New Additions to the Fly Tying Arsenal
Here at the shop when it comes to flies, many people tend to lean towards the side of tradition. Even though we bring in new fly patterns every year, I bet you can guess which flies sell the most. The standards of course: Parachute Adams, Prince Nymphs, and Wooly Buggers. When these patterns have worked so well for this long, a new pattern can be a hard sell. It’s a risk that some don’t want to take.
The same goes for fly tying materials. Our walls are absolutely loaded with hooks and materials of many varieties. It can seem daunting to some and oftentimes folks may just stick to what they know best. They may try a new color of dubbing every now and then, but for the most part, they remain (and I don’t mean this in an insulting or discouraging way) unchallenged. I don’t blame them either. It’s easy to stick to what we know and to venture into unknown fly territory means a risk of lost time, failed flies, and frustration.
Let us remember that it is in these risks that innovation thrives; where creativity flourishes. Sometimes, I think we all need to step away from the fly recipes we find online and into something new. Well, in attempts to push our customers as well as ourselves (we can always learn something new too); we have once again taken yearly inventory of our fly tying selection and brought in a handful of new and interesting materials, tools, hooks, and books that are really pushing the envelope of our tying.
Read through the following list of new additions in the shop and consider how they can be used in your own personal tying. Don’t let your internal “I can’t use that” filter discourage you from really getting creative. Remember that fly tying is as much an art as it is a science of “matching the hatch”. You may well discover your new favorite pattern…or secret pattern.
Materials are really getting quite interesting these days. Every year, we see some really great stuff come out and one could even say we live in the Golden Age of Fly Tying. It’s a good time to be a fly tier.
Depending on your tying style, Predator wrap may already be a staple in your arsenal. You may also be scratching your head, wondering “what is this Predator wrap that you speak of?” Well, Predator wrap is a synthetic material from the mind of Greg Senyo that was created to add color and movement to his Great Lakes steelhead intruders.
Now we know most of our patronage are not steelhead anglers. Don’t run from Predator wrap, embrace it! In the past few years, this material has become a staple among big fish/streamer junkies. I personally am a fan of using Barred Predator Wrap in pike and musky flies, but it is also a great material for big trout streamers. We even find predator wrap to be a great rubber leg substitute in bass bugs.
The latest frontier of Predator Wrap is in saltwater and we have heard some interesting reports with predator wrap being tied in facing forward over the hook eye and then pulling the fibers back to create baitfish patterns for stripers, snook, tarpon, and false albacore.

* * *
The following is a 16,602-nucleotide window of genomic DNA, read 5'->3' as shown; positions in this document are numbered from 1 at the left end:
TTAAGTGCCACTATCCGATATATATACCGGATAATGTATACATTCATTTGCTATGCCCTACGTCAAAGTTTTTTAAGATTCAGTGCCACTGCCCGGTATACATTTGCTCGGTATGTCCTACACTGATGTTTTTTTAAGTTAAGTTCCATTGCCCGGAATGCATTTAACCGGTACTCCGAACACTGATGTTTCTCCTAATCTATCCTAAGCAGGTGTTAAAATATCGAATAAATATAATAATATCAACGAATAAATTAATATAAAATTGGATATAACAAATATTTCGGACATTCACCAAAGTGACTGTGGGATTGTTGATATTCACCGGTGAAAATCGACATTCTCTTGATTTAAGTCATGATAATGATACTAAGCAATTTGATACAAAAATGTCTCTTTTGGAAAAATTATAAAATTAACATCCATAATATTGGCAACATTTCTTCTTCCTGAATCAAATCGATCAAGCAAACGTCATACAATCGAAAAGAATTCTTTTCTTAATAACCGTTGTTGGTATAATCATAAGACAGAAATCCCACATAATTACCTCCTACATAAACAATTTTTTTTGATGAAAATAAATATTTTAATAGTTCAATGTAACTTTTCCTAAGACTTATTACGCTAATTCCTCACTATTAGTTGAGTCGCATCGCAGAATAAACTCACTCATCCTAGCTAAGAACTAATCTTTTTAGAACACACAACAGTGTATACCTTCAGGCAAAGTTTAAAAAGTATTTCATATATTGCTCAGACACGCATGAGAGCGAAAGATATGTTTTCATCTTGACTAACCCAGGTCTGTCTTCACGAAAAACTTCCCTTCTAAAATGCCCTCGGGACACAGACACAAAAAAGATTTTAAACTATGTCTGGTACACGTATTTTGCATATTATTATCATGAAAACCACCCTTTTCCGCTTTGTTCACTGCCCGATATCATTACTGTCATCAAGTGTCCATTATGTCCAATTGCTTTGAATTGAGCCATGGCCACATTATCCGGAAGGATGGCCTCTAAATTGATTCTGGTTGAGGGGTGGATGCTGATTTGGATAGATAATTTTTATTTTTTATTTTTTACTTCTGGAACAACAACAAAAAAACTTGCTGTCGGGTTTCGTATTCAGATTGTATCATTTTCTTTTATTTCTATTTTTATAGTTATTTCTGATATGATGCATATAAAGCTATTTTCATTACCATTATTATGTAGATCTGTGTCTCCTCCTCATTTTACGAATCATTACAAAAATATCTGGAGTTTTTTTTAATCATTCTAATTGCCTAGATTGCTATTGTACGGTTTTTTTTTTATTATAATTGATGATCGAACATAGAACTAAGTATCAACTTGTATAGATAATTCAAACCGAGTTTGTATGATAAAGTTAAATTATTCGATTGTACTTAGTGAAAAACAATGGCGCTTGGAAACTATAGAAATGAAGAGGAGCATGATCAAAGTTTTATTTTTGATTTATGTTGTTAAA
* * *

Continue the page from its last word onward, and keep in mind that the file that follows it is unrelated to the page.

A lot of people ask “how do I tie better-looking flies?” The answer is usually very simple: use better materials. Whiting is world famous for producing some of the best dry fly hackle in the world, and their Bugger Packs follow the same tradition of high-quality saddle. While the name gives away their intended purpose (Wooly Bugger hackle), bugger pack feathers are fantastic for streamer hackle, wings, and tails. These also make great tailing on saltwater and pike streamers.
Great colors, a little UV flash, and micro spandex stretchy legs blended in to create some of the buggiest dubbing ever beheld by mankind. Don’t let the name fool you, Cohen’s Carp Dub can be used in flies tied to target bass, bluegill, and trout. I have even had a lot of success creating shrimp and crab patterns for bonefish and redfish.
With that, I present the Cray Cray Nabber tied with Cohen’s Carp Dub. Killer crayfish for carp and bass…but I really dig it for Animas browns…
Finn Coon, aka Finnish Raccoon, is a hair similar to arctic fox. Some even harken it to polar bear. It has all the traits of a good streamer hair: marabou-like action with more durability and bulk. Salmon and steelhead patterns are a given with this stuff along with trout and bass streamers. However, some of us are finding Finn Coon to be a fantastic saltwater material, especially for tarpon flies.
Baitfish, that is what SF Blend fibers were created for. These fibers are a great a bucktail alternative when you need to whip up some synthetic Clousers or EP style baitfish patterns with a little added flash. The coolest thing about Steve Farrar’s SF Blend is the interesting and unique colors that make up this material. Even the standard olive has a nice color contrast with the mix, but our favorites might be Bleeding Black and Dark Purple.
For those with pike, musky, tarpon, stripers, or bass on the brain…SF Blend is what’s up.
Para Post Wing is our new favorite dry fly winging material. Highly visible, we have made the switch to para post wing with our parachute dry flies as it sheds water far better than other yarns. Probably because it is treated with Water Shed. While purpose built for parachutes, Para Post also works great when used on emerger cases and split wing dry flies.